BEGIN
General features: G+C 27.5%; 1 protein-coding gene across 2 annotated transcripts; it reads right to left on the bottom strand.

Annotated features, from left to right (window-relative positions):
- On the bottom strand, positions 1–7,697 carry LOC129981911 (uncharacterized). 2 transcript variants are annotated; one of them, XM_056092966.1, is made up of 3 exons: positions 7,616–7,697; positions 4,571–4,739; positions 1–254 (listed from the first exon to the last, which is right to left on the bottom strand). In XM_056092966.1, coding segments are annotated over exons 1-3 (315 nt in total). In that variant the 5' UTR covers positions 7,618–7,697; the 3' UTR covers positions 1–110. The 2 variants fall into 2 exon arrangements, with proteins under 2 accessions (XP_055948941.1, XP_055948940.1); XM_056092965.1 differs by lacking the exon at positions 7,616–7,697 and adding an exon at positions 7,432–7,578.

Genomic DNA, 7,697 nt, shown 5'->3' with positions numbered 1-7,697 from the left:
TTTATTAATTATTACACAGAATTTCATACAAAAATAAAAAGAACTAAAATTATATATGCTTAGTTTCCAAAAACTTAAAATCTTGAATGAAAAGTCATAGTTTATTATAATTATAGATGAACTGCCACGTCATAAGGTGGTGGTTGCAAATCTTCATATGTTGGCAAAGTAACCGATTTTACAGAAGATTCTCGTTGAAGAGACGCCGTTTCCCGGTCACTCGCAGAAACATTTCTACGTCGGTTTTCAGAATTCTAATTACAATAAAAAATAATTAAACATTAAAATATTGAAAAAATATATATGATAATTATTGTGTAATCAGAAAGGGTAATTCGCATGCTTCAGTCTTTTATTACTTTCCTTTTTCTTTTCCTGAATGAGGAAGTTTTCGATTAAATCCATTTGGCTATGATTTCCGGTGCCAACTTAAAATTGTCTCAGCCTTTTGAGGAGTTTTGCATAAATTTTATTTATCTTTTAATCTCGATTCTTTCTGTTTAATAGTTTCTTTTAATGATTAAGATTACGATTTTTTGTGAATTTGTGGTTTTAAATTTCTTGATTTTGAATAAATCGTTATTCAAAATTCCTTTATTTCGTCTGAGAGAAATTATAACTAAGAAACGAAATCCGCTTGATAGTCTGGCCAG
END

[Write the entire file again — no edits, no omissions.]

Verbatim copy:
General features: G+C 27.5%; 1 protein-coding gene across 2 annotated transcripts; it reads right to left on the bottom strand.

Annotated features, from left to right (window-relative positions):
- On the bottom strand, positions 1–7,697 carry LOC129981911 (uncharacterized). 2 transcript variants are annotated; one of them, XM_056092966.1, is made up of 3 exons: positions 7,616–7,697; positions 4,571–4,739; positions 1–254 (listed from the first exon to the last, which is right to left on the bottom strand). In XM_056092966.1, coding segments are annotated over exons 1-3 (315 nt in total). In that variant the 5' UTR covers positions 7,618–7,697; the 3' UTR covers positions 1–110. The 2 variants fall into 2 exon arrangements, with proteins under 2 accessions (XP_055948941.1, XP_055948940.1); XM_056092965.1 differs by lacking the exon at positions 7,616–7,697 and adding an exon at positions 7,432–7,578.

Genomic DNA, 7,697 nt, shown 5'->3' with positions numbered 1-7,697 from the left:
TTTATTAATTATTACACAGAATTTCATACAAAAATAAAAAGAACTAAAATTATATATGCTTAGTTTCCAAAAACTTAAAATCTTGAATGAAAAGTCATAGTTTATTATAATTATAGATGAACTGCCACGTCATAAGGTGGTGGTTGCAAATCTTCATATGTTGGCAAAGTAACCGATTTTACAGAAGATTCTCGTTGAAGAGACGCCGTTTCCCGGTCACTCGCAGAAACATTTCTACGTCGGTTTTCAGAATTCTAATTACAATAAAAAATAATTAAACATTAAAATATTGAAAAAATATATATGATAATTATTGTGTAATCAGAAAGGGTAATTCGCATGCTTCAGTCTTTTATTACTTTCCTTTTTCTTTTCCTGAATGAGGAAGTTTTCGATTAAATCCATTTGGCTATGATTTCCGGTGCCAACTTAAAATTGTCTCAGCCTTTTGAGGAGTTTTGCATAAATTTTATTTATCTTTTAATCTCGATTCTTTCTGTTTAATAGTTTCTTTTAATGATTAAGATTACGATTTTTTGTGAATTTGTGGTTTTAAATTTCTTGATTTTGAATAAATCGTTATTCAAAATTCCTTTATTTCGTCTGAGAGAAATTATAACTAAGAAACGAAATCCGCTTGATAGTCTGGCCAG